Lear v Hickstead & W H Security: a lesson in the law on duty of care and breach
On the face of it, Lear v Hickstead Ltd and W H Security Ltd appears another first instance decision turning on the facts and ultimately that is the case. However, the case is useful in that it provides an in-depth discussion on the application of both the duty of care under the Occupiers’ Liability Act (OLA) 1957 and the common law duty of care.
Mr Lear suffered devastating injuries when the ramp of his horse box fell on him whilst he was attending a horse show at the first defendant’s show ground. The second defendant was contracted to provide parking management services at the event. It was alleged he was guided to park his horsebox in a place which caused an obstruction, although this was disputed by the second defendant. As it was a hot day, Mr Lear had left the ramp of his horse box down whilst he watched the competing and waited his turn. However, during the time he was away from the box, an unknown person manually raised the ramp on this box, presumably to try and pass. The ramp was hydraulically operated and unknown to Mr Lear, by forcing it closed manually, an airlock was created in the hydraulic mechanism, which meant that when he returned and attempted to bring the ramp down it sprung open suddenly crushing him to the ground.
This case is significant insofar as the first defendant disputed the applicability of the OLA 1957 to the particular circumstances and both defendants contended the injury was not reasonably foreseeable within the common law duty of care.
While the court ultimately dismissed the claim on the basis that a breach of duty was not made out, on careful analysis of the authorities, it concluded that the parking activities were such that they created an “occupancy liability” on the part of the first defendant under the OLA 1957 and so a duty of care arose. There was a detailed review of the authorities, including Tomlinson v Congleton Borough Council as well as Fairchild v Glenhaven Funeral Services relating to the applicability of the OLA 1957 in “activity” related accidents as opposed to pure “state of premises” claims, as well as providing a tort rehearsal of the principle of reasonable foreseeability. However, as with any case, the application of the law turned on the specific facts.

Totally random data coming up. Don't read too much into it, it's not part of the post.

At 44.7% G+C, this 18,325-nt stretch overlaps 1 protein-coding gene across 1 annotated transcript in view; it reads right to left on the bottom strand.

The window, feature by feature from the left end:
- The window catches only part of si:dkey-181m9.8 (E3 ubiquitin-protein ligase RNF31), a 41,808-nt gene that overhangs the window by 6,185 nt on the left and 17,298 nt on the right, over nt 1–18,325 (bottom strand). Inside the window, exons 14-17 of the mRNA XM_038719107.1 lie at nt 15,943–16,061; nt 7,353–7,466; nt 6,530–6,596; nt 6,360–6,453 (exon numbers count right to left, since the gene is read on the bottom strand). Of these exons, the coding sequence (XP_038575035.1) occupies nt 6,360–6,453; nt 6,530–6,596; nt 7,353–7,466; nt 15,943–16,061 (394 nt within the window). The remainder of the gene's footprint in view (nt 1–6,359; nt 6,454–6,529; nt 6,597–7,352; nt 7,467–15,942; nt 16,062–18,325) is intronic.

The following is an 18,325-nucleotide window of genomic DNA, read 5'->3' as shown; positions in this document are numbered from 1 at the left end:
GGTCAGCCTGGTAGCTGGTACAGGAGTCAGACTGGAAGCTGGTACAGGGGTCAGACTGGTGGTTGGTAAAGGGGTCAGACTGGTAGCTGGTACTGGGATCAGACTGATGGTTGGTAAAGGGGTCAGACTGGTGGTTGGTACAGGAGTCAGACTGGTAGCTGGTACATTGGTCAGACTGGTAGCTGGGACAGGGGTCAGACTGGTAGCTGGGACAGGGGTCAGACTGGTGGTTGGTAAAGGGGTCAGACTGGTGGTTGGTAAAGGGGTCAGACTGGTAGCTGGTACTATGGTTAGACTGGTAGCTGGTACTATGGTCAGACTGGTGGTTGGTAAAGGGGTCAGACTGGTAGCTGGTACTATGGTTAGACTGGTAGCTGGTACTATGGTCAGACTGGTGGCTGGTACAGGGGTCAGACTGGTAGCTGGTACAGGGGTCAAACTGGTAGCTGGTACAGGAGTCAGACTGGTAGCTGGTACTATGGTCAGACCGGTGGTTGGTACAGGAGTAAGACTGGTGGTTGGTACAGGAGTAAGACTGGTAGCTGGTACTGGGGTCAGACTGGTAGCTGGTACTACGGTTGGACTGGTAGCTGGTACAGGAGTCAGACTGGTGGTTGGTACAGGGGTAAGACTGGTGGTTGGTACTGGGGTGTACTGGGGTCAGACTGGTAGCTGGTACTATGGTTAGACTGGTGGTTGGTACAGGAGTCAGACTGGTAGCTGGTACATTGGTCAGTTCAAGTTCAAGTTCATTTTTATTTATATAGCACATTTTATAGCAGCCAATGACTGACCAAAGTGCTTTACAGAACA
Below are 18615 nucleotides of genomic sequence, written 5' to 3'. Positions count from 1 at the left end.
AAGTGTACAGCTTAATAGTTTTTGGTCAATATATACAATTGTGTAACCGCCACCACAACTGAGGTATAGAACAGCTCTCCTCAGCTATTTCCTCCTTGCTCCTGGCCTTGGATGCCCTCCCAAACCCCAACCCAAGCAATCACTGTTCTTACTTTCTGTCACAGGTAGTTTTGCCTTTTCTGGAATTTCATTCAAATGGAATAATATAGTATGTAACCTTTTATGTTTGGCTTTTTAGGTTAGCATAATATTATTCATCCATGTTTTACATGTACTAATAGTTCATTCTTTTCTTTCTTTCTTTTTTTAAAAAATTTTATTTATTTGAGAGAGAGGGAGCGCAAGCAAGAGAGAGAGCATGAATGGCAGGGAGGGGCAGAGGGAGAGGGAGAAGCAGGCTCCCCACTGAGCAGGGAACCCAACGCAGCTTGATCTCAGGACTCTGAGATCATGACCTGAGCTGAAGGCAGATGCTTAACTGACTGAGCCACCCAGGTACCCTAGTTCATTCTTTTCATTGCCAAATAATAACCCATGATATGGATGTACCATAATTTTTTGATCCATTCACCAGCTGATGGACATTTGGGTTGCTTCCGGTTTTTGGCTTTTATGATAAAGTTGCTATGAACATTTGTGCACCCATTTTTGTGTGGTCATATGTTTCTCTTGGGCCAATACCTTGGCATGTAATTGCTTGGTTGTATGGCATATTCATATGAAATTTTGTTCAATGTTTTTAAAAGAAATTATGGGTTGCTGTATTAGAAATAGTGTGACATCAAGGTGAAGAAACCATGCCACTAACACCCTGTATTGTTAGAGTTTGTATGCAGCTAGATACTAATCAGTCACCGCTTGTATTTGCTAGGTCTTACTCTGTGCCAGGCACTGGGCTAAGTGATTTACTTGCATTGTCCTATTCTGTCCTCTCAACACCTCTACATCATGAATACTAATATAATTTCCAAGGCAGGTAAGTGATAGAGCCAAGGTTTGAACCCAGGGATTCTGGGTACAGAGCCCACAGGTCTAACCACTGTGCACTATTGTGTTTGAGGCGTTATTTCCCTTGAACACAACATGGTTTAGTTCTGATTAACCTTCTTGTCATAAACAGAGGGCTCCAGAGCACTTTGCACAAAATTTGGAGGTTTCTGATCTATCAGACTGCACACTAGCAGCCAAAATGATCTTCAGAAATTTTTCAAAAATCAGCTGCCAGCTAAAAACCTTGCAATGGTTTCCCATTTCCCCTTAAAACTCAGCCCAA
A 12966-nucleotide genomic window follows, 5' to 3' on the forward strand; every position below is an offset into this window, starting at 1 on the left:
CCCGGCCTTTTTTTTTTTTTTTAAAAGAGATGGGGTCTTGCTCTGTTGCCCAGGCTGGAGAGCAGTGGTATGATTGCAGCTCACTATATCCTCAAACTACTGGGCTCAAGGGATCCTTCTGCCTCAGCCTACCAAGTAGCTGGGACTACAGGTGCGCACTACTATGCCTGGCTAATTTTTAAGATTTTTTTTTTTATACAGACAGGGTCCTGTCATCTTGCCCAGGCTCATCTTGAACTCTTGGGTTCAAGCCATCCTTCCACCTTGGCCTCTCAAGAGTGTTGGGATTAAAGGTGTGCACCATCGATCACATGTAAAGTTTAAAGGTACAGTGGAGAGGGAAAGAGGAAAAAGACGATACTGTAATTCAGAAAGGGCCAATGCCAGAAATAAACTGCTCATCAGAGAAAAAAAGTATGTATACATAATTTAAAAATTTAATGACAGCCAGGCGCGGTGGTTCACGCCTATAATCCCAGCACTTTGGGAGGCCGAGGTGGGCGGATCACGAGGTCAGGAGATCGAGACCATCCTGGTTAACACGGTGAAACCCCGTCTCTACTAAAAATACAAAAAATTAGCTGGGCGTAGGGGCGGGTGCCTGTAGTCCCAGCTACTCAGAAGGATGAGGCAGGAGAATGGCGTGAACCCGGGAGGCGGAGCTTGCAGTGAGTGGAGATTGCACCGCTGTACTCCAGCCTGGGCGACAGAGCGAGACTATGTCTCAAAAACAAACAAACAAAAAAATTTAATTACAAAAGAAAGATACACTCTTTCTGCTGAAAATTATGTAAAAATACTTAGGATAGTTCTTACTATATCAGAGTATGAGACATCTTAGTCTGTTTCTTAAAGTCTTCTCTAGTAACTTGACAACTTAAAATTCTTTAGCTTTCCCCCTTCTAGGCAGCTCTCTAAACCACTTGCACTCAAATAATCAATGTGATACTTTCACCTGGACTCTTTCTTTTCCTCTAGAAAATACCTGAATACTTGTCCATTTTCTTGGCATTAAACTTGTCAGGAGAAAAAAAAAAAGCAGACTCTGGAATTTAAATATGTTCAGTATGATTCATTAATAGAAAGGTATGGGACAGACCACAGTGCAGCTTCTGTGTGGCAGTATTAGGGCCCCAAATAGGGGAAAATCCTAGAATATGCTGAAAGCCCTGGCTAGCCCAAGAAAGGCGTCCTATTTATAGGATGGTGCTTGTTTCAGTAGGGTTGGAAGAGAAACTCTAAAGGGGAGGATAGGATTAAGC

Further, the court gave a wide interpretation on the issue of foreseeability, accepting that all the claimant needed to establish was that there was a reasonably foreseeable risk of injury arising from the raising and lowering of box ramps that were causing an obstruction. As a consequence, a duty of care on the part of both defendants arose in common law.
Whilst this case is a first instance decision and has not created new law it does provide a helpful analysis of both the statutory duty of care under the OLA 1957 and the common law issue of reasonable foreseeability.